My husband and I got married very early by today's standards. He was 21 and still in college, and I was 22 with my first real writing job. We spent our first year under one roof learning the art of thriftiness, penny-pinching, and couponing so that we could survive. I'm proud to say that I've perfected that art over the five-plus years we've been married. Now- even though it sounds silly- I love to admit that that's how I have fun. Oh, how the times have changed over the years!
In parenthood, sometimes I find that I'm stuck between wanting a Pinterest-worthy home— you know, the home full of hand-selected, cohesive items— and wanting to do everything as cost-effectively as possible. However, I always prioritize our needs as a family over my design desires. That means our baby girl's items don't always match our decor and aren't always purchased brand new. It also means she doesn't have the latest and greatest everything. You won't hear this often in the neatly curated, gotta-have-it world we live in, but that's more than okay. These are first-world "problems" that aren't worth a second thought.
Things get expensive with kids, fast. The estimated cost of raising a child until age 18 is $233 610. A study conducted by NerdWallet found that parents expecting their first child "dramatically underestimate" the cost of having the baby in his first year of life. Hypothetically speaking, for a family with a household income of $40 000, their analysis projected costs as high as $21 248. That's a lot of diapers and Gerber first foods!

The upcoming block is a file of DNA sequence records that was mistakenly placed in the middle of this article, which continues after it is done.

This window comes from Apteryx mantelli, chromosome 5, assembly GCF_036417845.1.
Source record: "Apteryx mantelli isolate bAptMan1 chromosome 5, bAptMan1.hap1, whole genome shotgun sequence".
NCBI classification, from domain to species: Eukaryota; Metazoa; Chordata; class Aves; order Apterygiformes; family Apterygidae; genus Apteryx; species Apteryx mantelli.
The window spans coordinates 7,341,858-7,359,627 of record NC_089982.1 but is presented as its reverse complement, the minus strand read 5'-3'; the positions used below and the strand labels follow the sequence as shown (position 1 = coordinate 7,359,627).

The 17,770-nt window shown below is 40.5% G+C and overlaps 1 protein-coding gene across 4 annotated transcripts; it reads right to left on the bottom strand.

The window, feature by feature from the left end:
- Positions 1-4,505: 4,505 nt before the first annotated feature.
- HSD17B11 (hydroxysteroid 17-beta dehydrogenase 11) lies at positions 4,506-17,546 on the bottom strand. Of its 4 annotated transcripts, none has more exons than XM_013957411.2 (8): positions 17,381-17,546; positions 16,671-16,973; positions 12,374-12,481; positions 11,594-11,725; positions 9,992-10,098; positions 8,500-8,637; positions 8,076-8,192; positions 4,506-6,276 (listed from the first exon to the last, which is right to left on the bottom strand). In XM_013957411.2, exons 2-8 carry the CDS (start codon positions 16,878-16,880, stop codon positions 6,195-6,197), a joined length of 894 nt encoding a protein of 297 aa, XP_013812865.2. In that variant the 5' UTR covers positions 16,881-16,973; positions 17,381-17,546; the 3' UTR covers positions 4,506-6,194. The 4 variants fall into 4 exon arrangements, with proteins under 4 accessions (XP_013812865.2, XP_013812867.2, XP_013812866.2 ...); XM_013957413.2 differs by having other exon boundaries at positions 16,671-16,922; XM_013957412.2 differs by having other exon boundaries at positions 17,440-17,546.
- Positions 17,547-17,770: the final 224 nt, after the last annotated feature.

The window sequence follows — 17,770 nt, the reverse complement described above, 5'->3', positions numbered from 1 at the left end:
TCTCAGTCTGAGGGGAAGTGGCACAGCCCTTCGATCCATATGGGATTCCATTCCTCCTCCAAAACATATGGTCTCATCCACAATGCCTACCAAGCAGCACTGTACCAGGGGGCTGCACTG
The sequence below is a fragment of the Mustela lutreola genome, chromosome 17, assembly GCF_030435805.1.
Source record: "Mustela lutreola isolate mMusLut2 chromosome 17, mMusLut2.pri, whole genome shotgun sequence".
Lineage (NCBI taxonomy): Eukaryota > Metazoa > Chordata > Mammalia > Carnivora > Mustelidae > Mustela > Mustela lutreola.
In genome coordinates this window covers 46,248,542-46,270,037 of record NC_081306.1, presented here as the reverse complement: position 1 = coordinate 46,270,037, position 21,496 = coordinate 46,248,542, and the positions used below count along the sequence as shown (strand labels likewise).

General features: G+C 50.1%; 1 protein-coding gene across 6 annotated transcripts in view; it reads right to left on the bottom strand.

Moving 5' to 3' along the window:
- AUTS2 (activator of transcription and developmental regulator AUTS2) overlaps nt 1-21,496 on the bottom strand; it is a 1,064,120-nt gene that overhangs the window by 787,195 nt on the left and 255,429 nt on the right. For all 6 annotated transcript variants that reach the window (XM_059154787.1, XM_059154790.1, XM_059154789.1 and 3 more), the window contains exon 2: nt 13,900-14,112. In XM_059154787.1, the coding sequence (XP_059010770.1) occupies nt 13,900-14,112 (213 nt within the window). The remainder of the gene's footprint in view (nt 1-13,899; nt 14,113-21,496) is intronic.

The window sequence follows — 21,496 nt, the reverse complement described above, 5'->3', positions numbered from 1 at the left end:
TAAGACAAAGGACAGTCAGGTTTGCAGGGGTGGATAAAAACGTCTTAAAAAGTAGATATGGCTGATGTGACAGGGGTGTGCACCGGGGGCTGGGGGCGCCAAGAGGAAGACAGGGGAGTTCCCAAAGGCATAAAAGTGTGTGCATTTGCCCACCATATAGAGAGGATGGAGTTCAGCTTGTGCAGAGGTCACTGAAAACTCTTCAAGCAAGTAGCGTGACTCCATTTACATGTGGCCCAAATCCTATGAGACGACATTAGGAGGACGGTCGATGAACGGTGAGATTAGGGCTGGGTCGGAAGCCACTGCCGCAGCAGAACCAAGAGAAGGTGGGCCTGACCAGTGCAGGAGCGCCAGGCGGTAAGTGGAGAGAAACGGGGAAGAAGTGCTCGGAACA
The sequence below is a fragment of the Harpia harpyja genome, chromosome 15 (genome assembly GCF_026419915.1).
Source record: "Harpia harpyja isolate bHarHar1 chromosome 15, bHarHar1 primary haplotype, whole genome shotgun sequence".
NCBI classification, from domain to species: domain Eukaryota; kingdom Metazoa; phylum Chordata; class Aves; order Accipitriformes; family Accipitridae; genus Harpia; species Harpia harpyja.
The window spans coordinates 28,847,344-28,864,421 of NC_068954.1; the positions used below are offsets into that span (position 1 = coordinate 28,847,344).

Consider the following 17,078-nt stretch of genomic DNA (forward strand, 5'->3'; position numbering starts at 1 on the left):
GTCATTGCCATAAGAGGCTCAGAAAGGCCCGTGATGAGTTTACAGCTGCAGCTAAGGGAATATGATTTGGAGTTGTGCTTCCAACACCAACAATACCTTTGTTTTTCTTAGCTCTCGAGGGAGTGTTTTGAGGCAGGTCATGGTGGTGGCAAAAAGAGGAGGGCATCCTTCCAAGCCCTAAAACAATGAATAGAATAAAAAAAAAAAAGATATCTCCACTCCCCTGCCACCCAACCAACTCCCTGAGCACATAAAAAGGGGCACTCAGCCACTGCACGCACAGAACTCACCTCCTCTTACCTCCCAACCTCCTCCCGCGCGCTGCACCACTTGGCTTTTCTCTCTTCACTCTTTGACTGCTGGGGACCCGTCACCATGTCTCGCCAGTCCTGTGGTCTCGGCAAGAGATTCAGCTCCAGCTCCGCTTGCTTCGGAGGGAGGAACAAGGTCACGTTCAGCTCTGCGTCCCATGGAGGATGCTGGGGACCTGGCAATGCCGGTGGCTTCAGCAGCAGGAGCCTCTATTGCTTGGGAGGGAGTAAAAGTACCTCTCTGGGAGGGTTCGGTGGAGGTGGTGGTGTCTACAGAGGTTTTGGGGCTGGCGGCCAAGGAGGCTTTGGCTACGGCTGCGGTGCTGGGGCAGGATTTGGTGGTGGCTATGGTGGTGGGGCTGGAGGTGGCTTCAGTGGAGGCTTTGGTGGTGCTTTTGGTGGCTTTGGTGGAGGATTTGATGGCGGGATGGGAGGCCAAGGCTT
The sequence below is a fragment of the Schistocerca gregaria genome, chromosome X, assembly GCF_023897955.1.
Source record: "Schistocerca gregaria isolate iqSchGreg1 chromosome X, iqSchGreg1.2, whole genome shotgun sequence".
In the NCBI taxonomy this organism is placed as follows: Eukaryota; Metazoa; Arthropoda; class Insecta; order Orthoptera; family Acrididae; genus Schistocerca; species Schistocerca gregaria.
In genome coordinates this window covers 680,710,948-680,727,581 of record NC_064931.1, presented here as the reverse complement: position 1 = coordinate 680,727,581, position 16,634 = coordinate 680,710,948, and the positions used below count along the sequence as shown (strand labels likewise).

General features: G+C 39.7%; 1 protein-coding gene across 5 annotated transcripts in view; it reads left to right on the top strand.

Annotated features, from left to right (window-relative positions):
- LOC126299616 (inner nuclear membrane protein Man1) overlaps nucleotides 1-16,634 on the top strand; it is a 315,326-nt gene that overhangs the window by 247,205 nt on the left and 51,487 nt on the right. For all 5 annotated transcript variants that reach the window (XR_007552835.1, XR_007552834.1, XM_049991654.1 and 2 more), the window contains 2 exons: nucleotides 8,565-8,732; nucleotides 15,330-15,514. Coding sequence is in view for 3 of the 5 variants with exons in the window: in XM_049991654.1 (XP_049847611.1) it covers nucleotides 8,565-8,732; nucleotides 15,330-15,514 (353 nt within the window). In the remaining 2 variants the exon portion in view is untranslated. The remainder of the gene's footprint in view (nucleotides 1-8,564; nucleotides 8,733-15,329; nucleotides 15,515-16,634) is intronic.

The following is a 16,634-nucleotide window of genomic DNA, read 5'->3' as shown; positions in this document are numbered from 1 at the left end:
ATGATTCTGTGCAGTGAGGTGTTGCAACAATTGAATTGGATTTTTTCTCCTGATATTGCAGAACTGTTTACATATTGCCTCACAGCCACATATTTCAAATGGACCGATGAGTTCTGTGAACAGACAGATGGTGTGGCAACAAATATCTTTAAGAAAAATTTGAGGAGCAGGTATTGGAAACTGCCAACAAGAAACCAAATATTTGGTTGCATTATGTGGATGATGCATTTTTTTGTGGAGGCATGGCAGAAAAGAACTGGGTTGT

The costs are compounded when moms (and I'm speaking for myself) start picking and choosing what goes in the home based on color palettes, newness, and current trends. I learned this after our baby was born, while all I could imagine was my girl in the newborn phase. I wanted her to have all the pretty things because she deserved it and I love her. But the price tags weren't so lovely, and the loss of space in our home was even less appealing. It didn't take long for me to realize that she'll be around forever. On the other hand, her multiple play gyms, stuffed animals of every kind and color, and clothing might not even last a couple of weeks (or if that).
I appreciate local consignment sales now more than ever before. I mark them on our calendar, count down the days until I find the best deals on items that aren't new (but are new to us), and then celebrate those finds— like a barely used Restoration Hardware animal rocker that was a fourth of the cost of a new one— for our baby girl. More specifically, it was a special gift for her first birthday. Forget about Pinterest and say it with me: there is nothing wrong with used baby items. They're blessings, not burdens. Sometimes we need to adjust our sight in order to see this clearly.
Currently, my daughter's sitting on the other side of the room, plundering her toy bin that contains toys of all colors. The muted ones match our decor fairly well, but the brightly colored ones feel out of place. A lot of her toys aren't new. Several are actually from my childhood more than twenty years ago. Some belonged to her older cousin, and others were discovered at second-hand sales. But she doesn't know— and she doesn't mind either. In fact, she just smiled and blew me a kiss. She's fully content with what she has, so I should be too.